25 years without a computer (∴ six years without Twitter)

(Via Boing Boing, via Quora) Michael Santos spent 25 years in prison, during which time his only connection to the explosion in communications technology was by oral accounts.  (Which sounds like the excuse a Sci Fi novelist would use to give his narrator permission to explain everything.)   Now, he's working to help people understand what it's like for people who are incarcerated, and help incarcerated people prepare for a productive, lawful life upon their release.

He answered a question on Quora, which has since been reposted by Gizmodo, about what it was like to emerge from prison and try to jump into the state of the art.

When I went to prison, in 1987, Motorola manufactured the large, gray cellphone that I used. People referred to it as "the brick." It had the capacity to send or receive phone calls, but there wasn't any text messaging back then.

I also had a pager, but it could only transmit digits, as I recall. I had a personal computer manufactured by IBM with a DOS operating system that I didn't really understand and 40 megabytes of memory. I was told that was a big deal. I linked the computer to an Epson dot-matrix printer, and I remember the perforated paper fed through on a track system that easily derailed. It was a hassle.

Technology has changed considerably during the 25 years that I served. [keep reading→]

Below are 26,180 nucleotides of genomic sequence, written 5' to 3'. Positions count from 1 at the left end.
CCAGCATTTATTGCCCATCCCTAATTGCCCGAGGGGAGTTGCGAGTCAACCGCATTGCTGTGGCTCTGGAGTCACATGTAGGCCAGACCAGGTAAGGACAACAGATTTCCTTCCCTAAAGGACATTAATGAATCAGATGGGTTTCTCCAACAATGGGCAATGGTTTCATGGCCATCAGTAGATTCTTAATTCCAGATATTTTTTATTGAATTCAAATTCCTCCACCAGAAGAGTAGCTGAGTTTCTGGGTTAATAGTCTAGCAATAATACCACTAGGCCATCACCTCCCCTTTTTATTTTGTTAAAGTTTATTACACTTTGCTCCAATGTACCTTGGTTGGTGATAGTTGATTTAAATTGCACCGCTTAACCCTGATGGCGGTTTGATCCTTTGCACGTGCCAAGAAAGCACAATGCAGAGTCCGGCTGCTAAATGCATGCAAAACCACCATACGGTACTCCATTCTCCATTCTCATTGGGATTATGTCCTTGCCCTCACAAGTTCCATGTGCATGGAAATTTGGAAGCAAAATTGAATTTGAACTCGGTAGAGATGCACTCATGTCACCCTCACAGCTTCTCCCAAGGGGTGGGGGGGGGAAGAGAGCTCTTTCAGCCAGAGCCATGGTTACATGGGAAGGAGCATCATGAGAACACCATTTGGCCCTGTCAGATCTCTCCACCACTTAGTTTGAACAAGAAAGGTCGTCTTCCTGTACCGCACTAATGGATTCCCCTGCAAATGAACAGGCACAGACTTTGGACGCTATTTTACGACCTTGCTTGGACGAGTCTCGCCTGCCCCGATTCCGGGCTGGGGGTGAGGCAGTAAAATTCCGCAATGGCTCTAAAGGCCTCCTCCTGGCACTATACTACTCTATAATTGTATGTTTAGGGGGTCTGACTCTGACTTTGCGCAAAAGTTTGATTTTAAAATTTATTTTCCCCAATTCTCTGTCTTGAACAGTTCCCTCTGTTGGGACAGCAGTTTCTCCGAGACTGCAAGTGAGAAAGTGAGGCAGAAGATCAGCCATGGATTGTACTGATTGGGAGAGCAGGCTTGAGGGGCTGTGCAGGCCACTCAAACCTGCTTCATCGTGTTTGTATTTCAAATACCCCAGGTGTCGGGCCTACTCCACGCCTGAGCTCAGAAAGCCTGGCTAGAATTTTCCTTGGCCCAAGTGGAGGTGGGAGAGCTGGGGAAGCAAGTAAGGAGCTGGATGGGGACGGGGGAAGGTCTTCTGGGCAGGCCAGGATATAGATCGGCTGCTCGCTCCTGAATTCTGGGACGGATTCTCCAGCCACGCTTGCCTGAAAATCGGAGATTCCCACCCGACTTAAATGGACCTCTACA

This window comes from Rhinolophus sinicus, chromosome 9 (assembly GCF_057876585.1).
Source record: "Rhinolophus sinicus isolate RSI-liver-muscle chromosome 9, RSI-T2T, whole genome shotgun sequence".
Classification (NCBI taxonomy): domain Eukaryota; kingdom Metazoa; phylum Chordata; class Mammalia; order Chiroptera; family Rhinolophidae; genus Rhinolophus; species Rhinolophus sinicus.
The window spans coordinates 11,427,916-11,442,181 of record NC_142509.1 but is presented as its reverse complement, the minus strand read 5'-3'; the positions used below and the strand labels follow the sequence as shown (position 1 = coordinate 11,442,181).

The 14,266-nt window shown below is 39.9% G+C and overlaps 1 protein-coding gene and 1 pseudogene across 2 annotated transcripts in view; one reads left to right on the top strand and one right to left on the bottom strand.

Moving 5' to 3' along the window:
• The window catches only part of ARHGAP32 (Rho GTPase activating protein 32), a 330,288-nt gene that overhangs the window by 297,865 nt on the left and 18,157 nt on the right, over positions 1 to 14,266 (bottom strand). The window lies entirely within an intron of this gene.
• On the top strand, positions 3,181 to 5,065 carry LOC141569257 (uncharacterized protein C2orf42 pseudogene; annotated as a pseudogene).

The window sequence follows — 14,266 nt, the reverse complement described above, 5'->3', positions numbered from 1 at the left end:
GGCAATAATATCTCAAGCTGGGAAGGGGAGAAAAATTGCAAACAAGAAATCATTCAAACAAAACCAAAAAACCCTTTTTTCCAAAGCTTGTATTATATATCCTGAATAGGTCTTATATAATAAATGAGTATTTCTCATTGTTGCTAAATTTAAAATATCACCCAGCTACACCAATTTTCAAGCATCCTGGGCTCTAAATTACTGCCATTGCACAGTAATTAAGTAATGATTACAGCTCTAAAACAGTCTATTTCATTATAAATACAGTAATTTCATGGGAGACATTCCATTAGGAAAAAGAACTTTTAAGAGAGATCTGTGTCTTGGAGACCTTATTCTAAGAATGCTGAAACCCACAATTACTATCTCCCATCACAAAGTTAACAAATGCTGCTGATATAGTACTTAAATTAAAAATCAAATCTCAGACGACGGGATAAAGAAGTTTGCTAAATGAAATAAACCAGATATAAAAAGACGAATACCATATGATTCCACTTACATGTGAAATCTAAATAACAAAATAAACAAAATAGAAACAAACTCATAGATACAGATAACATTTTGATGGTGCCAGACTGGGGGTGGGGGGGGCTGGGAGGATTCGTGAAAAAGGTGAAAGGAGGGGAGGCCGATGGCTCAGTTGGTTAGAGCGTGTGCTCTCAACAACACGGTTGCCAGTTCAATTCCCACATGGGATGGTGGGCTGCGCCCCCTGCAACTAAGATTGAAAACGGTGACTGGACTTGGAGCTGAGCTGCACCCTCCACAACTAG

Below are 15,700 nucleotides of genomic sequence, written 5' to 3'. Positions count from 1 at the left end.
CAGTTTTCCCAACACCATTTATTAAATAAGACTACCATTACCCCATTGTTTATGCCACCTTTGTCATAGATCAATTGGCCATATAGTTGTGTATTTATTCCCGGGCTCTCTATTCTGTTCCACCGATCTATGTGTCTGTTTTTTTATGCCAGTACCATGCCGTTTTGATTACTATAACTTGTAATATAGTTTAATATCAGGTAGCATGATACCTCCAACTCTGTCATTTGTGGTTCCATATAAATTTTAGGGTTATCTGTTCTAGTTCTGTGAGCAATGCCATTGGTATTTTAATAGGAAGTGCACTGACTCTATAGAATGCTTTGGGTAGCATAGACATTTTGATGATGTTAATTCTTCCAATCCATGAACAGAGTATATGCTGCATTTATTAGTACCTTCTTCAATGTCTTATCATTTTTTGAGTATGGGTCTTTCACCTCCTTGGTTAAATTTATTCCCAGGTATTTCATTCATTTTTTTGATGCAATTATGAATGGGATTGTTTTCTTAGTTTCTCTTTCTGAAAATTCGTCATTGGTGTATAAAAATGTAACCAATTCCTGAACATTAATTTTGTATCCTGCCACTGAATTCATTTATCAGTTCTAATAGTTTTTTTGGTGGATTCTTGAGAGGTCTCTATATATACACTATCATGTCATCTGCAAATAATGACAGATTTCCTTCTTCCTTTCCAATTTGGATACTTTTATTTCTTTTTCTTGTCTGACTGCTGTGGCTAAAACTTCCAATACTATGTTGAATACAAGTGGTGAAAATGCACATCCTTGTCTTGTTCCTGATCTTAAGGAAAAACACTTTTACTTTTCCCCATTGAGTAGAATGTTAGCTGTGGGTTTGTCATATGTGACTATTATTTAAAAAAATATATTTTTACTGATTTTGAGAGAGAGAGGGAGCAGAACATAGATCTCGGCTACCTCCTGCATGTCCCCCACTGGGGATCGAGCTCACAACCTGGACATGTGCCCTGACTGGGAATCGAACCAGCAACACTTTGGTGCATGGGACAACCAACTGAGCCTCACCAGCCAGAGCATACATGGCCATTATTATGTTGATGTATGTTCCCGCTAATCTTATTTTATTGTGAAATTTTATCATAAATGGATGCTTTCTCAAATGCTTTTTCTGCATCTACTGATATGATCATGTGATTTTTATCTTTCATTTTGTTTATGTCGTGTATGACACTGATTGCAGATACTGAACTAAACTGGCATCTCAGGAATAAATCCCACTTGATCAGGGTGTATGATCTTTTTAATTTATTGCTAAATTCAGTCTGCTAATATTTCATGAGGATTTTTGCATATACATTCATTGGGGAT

He seems to be doing a good job building a motivational speaking career out of his incarceration,  which is great, because he's pushing for productive use of one's time in prison, and decreasing recidivism.  This is from his website:

If you’re going to hire a prison consultant, I’m your man. Unlike those who spent a few months in a single camp, I served 25 years in prisons of every security level. Yet while serving that time, I achieved more goals than anyone would’ve thought possible. Don’t take my word for it.

It's all pretty cool.  I recommend the article.

What the hell, Mississippi

(via ThinkProgress) I'm glad that there's news coming out of Mississippi, because it's one of like five states whose names I can spell correctly the first time.  (Connecticut has 3 C's in it.  Seriously.)  I am not, however, at all happy about what the news is.

Mississippi schools are sending students -- mostly who are black or disabled -- to prison. These kids aren't selling heroin or stealing chemicals from the science classroom.  It's not even stuff like getting in fights.  ABC News writes:

The Justice Department’s Civil Rights Division has released investigative findings determining that children in predominantly black Meridian, Miss. have had their constitutional rights violated by the Lauderdale County Youth Court, the Meridian Police Department, and the Mississippi Division of Youth Services in what civil rights investigators allege is a school to prison pipeline with even dress code violations resulting in incarceration.

[...]

“The system established by the City of Meridian, Lauderdale County, and DYS to incarcerate children for school suspensions ‘shocks the conscience,’ resulting in the incarceration of children for alleged ‘offenses’ such as dress code violations, flatulence, profanity, and disrespect.” The Justice Department findings letter noted.